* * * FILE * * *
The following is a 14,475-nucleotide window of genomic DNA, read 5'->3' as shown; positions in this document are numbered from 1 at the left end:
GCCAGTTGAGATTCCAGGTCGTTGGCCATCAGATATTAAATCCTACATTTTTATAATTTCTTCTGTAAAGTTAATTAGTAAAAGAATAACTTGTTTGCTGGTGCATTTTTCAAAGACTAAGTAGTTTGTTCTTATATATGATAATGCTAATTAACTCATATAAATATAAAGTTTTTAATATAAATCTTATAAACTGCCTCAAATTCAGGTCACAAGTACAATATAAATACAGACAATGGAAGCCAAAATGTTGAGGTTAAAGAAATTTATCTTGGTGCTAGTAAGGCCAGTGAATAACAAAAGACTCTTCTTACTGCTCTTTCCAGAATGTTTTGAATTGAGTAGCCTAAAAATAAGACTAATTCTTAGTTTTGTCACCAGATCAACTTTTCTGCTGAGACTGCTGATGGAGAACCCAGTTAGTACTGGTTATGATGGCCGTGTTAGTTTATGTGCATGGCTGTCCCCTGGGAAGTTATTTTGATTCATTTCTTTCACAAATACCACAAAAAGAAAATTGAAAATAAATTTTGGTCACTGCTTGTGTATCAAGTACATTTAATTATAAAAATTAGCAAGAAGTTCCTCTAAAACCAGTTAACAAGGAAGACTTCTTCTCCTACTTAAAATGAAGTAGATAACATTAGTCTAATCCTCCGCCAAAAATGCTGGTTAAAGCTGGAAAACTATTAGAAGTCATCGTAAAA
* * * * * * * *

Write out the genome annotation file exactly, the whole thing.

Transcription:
The following is a 14,475-nucleotide window of genomic DNA, read 5'->3' as shown; positions in this document are numbered from 1 at the left end:
GCCAGTTGAGATTCCAGGTCGTTGGCCATCAGATATTAAATCCTACATTTTTATAATTTCTTCTGTAAAGTTAATTAGTAAAAGAATAACTTGTTTGCTGGTGCATTTTTCAAAGACTAAGTAGTTTGTTCTTATATATGATAATGCTAATTAACTCATATAAATATAAAGTTTTTAATATAAATCTTATAAACTGCCTCAAATTCAGGTCACAAGTACAATATAAATACAGACAATGGAAGCCAAAATGTTGAGGTTAAAGAAATTTATCTTGGTGCTAGTAAGGCCAGTGAATAACAAAAGACTCTTCTTACTGCTCTTTCCAGAATGTTTTGAATTGAGTAGCCTAAAAATAAGACTAATTCTTAGTTTTGTCACCAGATCAACTTTTCTGCTGAGACTGCTGATGGAGAACCCAGTTAGTACTGGTTATGATGGCCGTGTTAGTTTATGTGCATGGCTGTCCCCTGGGAAGTTATTTTGATTCATTTCTTTCACAAATACCACAAAAAGAAAATTGAAAATAAATTTTGGTCACTGCTTGTGTATCAAGTACATTTAATTATAAAAATTAGCAAGAAGTTCCTCTAAAACCAGTTAACAAGGAAGACTTCTTCTCCTACTTAAAATGAAGTAGATAACATTAGTCTAATCCTCCGCCAAAAATGCTGGTTAAAGCTGGAAAACTATTAGAAGTCATCGTAAAA